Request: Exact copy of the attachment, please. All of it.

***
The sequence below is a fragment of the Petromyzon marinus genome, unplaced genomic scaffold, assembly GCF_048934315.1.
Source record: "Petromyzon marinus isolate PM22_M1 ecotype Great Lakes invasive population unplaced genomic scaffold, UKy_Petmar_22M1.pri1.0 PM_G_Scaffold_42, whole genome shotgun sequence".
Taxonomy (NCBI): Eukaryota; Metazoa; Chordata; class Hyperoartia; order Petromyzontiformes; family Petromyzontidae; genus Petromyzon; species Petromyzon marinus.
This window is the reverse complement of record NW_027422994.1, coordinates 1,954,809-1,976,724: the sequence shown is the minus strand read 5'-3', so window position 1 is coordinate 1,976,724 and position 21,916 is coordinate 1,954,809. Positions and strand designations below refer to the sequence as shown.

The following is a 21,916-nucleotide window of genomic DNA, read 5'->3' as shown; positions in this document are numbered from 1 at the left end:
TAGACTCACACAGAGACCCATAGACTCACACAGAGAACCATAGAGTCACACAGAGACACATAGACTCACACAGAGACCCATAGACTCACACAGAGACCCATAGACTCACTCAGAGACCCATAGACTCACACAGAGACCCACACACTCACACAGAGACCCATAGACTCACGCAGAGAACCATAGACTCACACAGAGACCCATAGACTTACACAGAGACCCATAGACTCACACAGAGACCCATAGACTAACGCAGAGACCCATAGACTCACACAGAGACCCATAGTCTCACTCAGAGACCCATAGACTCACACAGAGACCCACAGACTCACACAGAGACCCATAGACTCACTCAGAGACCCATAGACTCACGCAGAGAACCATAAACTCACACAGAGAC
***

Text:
The sequence below is a fragment of the Petromyzon marinus genome, unplaced genomic scaffold, assembly GCF_048934315.1.
Source record: "Petromyzon marinus isolate PM22_M1 ecotype Great Lakes invasive population unplaced genomic scaffold, UKy_Petmar_22M1.pri1.0 PM_G_Scaffold_42, whole genome shotgun sequence".
Taxonomy (NCBI): Eukaryota; Metazoa; Chordata; class Hyperoartia; order Petromyzontiformes; family Petromyzontidae; genus Petromyzon; species Petromyzon marinus.
This window is the reverse complement of record NW_027422994.1, coordinates 1,954,809-1,976,724: the sequence shown is the minus strand read 5'-3', so window position 1 is coordinate 1,976,724 and position 21,916 is coordinate 1,954,809. Positions and strand designations below refer to the sequence as shown.

The following is a 21,916-nucleotide window of genomic DNA, read 5'->3' as shown; positions in this document are numbered from 1 at the left end:
TAGACTCACACAGAGACCCATAGACTCACACAGAGAACCATAGAGTCACACAGAGACACATAGACTCACACAGAGACCCATAGACTCACACAGAGACCCATAGACTCACTCAGAGACCCATAGACTCACACAGAGACCCACACACTCACACAGAGACCCATAGACTCACGCAGAGAACCATAGACTCACACAGAGACCCATAGACTTACACAGAGACCCATAGACTCACACAGAGACCCATAGACTAACGCAGAGACCCATAGACTCACACAGAGACCCATAGTCTCACTCAGAGACCCATAGACTCACACAGAGACCCACAGACTCACACAGAGACCCATAGACTCACTCAGAGACCCATAGACTCACGCAGAGAACCATAAACTCACACAGAGAC